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Keywords:

  • downstream;
  • purification;
  • monoclonal antibodies;
  • biopharmaceuticals

Abstract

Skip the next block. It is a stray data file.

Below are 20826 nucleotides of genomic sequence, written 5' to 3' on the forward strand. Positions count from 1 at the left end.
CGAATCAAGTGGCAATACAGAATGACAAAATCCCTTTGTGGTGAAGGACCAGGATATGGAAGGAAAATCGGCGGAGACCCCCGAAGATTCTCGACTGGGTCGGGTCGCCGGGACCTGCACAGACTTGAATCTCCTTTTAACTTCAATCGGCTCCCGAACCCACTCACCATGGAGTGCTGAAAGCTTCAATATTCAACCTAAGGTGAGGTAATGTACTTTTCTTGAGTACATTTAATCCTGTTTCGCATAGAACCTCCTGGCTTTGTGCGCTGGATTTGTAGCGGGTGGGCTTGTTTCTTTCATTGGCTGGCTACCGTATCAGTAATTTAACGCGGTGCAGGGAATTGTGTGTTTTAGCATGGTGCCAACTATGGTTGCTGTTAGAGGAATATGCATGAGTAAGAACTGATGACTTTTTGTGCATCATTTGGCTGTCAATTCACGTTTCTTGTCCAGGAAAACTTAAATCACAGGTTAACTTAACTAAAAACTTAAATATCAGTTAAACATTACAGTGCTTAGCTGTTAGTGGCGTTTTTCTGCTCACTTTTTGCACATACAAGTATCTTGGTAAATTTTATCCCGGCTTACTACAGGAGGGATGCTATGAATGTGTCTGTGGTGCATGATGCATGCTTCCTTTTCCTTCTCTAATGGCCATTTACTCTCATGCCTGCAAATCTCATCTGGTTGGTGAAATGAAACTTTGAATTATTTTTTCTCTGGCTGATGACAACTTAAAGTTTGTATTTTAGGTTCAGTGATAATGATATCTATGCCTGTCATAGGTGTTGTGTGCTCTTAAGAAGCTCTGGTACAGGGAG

Monoclonal antibodies (mAbs) are the most important family of biopharmaceutical compounds in terms of market share. At present, 30 mAbs have been approved and are now commercialized for therapeutic purposes. mAbs are typically produced by mammalian cell culture in bioreactors that range in scale of 1–20 m3. Regardless of scale, from laboratory to commercial settings, the recovery and purification of mAbs present important challenges. Depending on the scale, the particular product, and the type of production process (bioreactor operation, process time, complexity of the culture media, cell density, etc.), many possible downstream configurations are possible and have been used. In this contribution, we review each type of unit operation that forms a downstream train for mAb production. We provide information regarding typical operation settings and critical variables for centrifugation, ultrafiltration, affinity chromatography, ion exchange chromatography, and viral removal operations. In addition, we discuss some important considerations required for the formulation of drugs based on mAbs. © 2012 American Institute of Chemical Engineers Biotechnol. Prog., 28: 899–916, 2012